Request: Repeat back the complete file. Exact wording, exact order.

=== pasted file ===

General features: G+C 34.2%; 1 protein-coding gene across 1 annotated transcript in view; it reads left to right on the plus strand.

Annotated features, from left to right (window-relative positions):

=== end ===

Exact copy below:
General features: G+C 34.2%; 1 protein-coding gene across 1 annotated transcript in view; it reads left to right on the plus strand.

Annotated features, from left to right (window-relative positions):